Cheers to all who’ve followed my job search. Your monthly vigil is over, not because I got a job but, because applying for jobs through ads and applications seems to be an anachronism – at least for middle-aged guys who semi-retired over a decade ago. The good news: US unemployment is down almost a full point from last year, GDP continues to “rise”, Apple will be releasing a new gadget in September. The bad news: I haven’t found a conventional job, my growing business still only pays half of my bills, and the mortgage calendar marks off a day per day. The reason to stop posting Jobs Reports: while hundreds of thousands are finding conventional employment, I haven’t and that may be a good thing.
The US Jobs report:
- unemployment = 7.4% (July 2013), down from 8.2% (July 2012)
- part time employment = steady at 8,245,000
- discouraged workers = 988,000 (July 2013), up from 852,000 (July 2012)
My Jobs report summary:
- jobs applied for: hundreds
- interviews for part-time jobs: less than two dozen
- interviews for full-time job: one (1) uno
- jobs resulting from interviews: zero (0) nil none
- most effective job search technique (which can only be measured by interviews, not offers): personal reference and drewslist
- most time efficient job search technique (which can only be measured by interviews, not offers): personal reference and drewslist
- only successful income generator: personal reference and consultation leading to part-time employment
I’m working seven days a week (Rule of 7), making about half of what I need. No job dominates the day, though there have been three or four major contenders. It is diversification, and also opportunity. Some jobs have deadlines. Tomorrow is the last day of managing the Whidbey Open Studio Tour‘s social media campaign. Others may not be permanent, but their targets are years away. Virtual museums are not created by whim. The bigger the job, the more opportunity for the job to grow. Partial support of an hour or two can grow to half-time or full-time if there are sufficient funds. (Anyone want to preserve the era of computers’ entry into the classroom, while also upping my billable hours?)
Some folks have passed along email congratulations that I’ve made it this far and am doing this well. It is easy to become discouraged and disenfranchised when unemployment goes on for months or years. Listen to the pundits blame the poor for being poor and be amazed if the poor don’t just feel like giving up. Full-time pundits usually have incomes that put them multiples above the poverty line. If they were ever poor they may have selective amnesia, or may recall an era that no longer exists. They recall a steamship era while we live in a world of airliners. I appreciate the congratulations, but I feel like a sailor bailing out a gallon of water for every two that pour in. Such boats can’t stay afloat forever unless something changes.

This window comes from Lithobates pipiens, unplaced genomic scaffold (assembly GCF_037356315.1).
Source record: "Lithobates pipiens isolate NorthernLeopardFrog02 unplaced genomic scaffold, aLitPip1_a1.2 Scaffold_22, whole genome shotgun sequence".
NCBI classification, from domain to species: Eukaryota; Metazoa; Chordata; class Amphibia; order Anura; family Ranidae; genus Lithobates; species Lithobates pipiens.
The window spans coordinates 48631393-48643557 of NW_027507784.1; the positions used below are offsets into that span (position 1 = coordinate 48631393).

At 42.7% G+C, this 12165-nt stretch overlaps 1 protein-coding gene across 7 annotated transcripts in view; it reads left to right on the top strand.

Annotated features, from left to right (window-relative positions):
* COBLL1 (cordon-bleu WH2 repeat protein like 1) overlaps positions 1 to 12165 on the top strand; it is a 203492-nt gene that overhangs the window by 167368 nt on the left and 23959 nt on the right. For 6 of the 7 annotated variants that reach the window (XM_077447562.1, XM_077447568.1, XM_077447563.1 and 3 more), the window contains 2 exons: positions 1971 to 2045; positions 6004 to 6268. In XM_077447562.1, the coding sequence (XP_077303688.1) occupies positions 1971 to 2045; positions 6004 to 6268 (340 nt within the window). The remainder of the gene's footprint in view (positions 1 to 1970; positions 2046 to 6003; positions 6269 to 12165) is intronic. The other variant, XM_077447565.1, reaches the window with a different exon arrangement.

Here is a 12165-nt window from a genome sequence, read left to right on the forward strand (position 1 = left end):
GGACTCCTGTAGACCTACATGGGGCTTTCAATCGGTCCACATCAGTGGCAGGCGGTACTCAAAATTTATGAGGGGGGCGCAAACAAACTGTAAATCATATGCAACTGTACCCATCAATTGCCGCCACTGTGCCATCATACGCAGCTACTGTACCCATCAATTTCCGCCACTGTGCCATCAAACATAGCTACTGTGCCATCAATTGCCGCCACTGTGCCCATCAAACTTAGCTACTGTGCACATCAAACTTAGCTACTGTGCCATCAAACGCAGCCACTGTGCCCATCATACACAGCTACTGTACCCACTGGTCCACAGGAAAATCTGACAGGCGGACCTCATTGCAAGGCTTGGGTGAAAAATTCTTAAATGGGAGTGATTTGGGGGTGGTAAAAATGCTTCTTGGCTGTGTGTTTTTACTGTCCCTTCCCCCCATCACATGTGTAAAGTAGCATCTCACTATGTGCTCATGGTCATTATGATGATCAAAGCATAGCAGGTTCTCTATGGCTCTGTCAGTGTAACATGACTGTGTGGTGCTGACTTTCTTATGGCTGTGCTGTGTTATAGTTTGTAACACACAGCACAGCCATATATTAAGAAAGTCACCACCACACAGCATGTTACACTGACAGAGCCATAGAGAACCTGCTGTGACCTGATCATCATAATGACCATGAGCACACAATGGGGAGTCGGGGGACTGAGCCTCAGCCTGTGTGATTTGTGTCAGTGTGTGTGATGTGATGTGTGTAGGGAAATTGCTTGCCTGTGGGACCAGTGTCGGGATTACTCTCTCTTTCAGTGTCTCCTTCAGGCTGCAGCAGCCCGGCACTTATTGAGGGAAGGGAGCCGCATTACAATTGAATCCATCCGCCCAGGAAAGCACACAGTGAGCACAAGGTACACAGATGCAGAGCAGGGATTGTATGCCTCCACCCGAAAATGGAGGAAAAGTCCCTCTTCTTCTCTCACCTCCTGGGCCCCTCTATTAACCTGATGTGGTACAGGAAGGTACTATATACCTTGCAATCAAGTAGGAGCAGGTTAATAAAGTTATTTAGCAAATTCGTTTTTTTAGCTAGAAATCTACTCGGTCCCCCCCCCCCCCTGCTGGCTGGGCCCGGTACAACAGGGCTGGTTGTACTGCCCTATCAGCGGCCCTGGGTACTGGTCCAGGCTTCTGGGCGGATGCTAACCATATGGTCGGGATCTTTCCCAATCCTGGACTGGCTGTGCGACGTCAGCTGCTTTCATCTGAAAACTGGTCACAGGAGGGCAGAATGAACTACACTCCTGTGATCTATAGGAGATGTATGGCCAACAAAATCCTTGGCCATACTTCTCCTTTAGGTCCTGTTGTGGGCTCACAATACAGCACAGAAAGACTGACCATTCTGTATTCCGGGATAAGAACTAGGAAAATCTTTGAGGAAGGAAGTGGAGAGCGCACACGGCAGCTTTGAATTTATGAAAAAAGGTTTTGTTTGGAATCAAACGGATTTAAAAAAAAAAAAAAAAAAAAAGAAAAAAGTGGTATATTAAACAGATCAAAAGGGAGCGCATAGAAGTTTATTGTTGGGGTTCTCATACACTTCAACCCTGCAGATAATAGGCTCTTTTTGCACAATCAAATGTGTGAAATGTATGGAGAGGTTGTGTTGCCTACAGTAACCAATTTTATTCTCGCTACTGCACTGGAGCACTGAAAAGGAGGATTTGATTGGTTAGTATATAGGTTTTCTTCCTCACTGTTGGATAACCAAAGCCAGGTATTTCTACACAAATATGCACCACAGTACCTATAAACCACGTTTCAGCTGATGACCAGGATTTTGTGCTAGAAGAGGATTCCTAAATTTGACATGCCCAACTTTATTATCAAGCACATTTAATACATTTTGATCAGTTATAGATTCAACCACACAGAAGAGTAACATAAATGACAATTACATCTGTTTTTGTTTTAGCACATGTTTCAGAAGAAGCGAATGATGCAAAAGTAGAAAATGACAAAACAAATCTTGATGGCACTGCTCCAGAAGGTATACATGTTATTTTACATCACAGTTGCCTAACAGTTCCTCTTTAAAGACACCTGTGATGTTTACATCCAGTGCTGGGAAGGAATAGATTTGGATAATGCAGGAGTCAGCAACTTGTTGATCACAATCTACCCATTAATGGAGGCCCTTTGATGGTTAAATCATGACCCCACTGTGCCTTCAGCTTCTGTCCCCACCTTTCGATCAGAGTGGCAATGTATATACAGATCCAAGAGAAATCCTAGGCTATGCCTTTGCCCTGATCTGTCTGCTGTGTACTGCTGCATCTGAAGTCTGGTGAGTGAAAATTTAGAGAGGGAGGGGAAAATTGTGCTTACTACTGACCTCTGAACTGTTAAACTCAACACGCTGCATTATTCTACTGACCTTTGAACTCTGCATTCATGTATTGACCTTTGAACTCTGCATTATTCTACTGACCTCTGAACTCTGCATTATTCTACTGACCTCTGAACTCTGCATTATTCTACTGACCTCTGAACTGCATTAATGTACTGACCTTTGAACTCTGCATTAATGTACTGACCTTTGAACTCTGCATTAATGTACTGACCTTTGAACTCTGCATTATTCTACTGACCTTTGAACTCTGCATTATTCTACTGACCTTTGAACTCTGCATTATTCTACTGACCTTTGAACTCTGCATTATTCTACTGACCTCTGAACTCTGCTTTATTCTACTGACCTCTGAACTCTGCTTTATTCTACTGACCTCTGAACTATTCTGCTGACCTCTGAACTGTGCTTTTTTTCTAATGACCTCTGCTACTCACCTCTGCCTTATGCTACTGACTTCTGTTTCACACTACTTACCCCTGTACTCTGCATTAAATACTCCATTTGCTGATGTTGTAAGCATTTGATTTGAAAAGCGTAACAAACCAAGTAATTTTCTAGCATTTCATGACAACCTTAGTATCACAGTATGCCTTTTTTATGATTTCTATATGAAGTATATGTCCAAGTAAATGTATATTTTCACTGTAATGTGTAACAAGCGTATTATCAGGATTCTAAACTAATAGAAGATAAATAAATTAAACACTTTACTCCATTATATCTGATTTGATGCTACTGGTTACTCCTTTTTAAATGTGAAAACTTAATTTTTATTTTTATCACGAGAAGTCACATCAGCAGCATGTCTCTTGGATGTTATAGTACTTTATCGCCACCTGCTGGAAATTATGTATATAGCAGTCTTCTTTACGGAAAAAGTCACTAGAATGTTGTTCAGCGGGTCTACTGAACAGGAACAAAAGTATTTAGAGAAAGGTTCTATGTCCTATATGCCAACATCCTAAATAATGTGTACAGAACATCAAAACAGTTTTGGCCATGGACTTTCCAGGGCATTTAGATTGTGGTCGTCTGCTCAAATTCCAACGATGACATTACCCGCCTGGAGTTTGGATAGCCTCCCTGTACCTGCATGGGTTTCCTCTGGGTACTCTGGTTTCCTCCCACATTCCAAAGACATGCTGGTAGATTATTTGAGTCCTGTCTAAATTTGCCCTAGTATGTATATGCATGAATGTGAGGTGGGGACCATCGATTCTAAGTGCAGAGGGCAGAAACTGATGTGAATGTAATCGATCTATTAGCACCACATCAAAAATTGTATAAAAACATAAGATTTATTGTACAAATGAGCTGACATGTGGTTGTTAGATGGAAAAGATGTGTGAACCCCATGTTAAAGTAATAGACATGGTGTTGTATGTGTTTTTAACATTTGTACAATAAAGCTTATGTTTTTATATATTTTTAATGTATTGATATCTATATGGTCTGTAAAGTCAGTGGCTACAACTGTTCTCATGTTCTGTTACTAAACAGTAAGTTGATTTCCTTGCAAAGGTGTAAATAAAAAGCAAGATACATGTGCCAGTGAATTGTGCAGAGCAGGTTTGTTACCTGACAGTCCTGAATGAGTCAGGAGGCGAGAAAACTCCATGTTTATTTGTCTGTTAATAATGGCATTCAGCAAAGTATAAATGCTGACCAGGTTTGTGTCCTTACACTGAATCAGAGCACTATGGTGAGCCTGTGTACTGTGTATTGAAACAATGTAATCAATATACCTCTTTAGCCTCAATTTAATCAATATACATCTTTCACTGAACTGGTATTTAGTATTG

Change is what I focus on. Look at my work list. Those tasks are a shifting collection of skills and talents, titles and pay scales. I’m glad I have so much to work with. I’ve been endorsed for so many things on LinkedIn that they’ve asked me to delete a few before any more can be added. My goal now, is to develop some subset that pays me more than enough, that I enjoy more than enough, and that helps the world more than enough. Follow your passions. Well, my passions are for people and ideas. That’s why I so enjoy helping people develop plans, make decisions, and spread their message. I get paid for that, and usually save them money too.
Fortunately, the definition of enough is also changing. Changes in my lifestyle can decrease expenses. Improvements in my portfolio can reduce the reliance on income. (Hey Apple, are you going to make MVIS pop by using a MicroVision component, please?) The best jobs pay well, are engaging, and aren’t expensive to keep.
Those folks sending congratulations know about the change because they know how much worse things were a year ago. I didn’t even have a bucket to bail with back then. I was busy building it.
Opportunities are arising. My work for The Tour is complete on Sunday, but I’ve been asked to help an advocate (the noun) advocate (the verb) starting Monday. Within the last few weeks I’ve been asked to become a core member of two photography endeavours. Imagine my relief when they decided to collaborate and cooperate rather than compete. My first post for WhidbeyFocus’ blog should be published tomorrow. My next class with Whidbey Island Community Education Center starts September 5th. I have to restock my books that are selling so well at a local shop (Wander on Whidbey). And there are always three or four opportunities simply waiting for the return call to schedule that first conversation.
Whether through frustration with convention or simply an entrepreneurial spirit that must be expressed, I know others who are paying less attention to the unemployment numbers and more attention to their business. Biscotti? There’s a business in that. Innovative wallets? There’s a business there, too. How about a tiny house? Buy this one and help someone launch a career in building more. If I listed every person I knew who was trying something new I’d probably be better off providing a link to the island’s phone book.
My job search will continue, until it doesn’t have to. I’m certainly not limiting myself to the want ads and yet another edit of a resume that will only be read by robots. My best job has been developing myself, and my best benefit has been helping others with their development. No wonder there are so many consultants and coaches. It is fascinating, fun, mutually beneficial, and far less dependent on increasingly anachronistic convention.
As Wynn Allen says at the end of our Anacortes video; “Who knows where that may lead us?“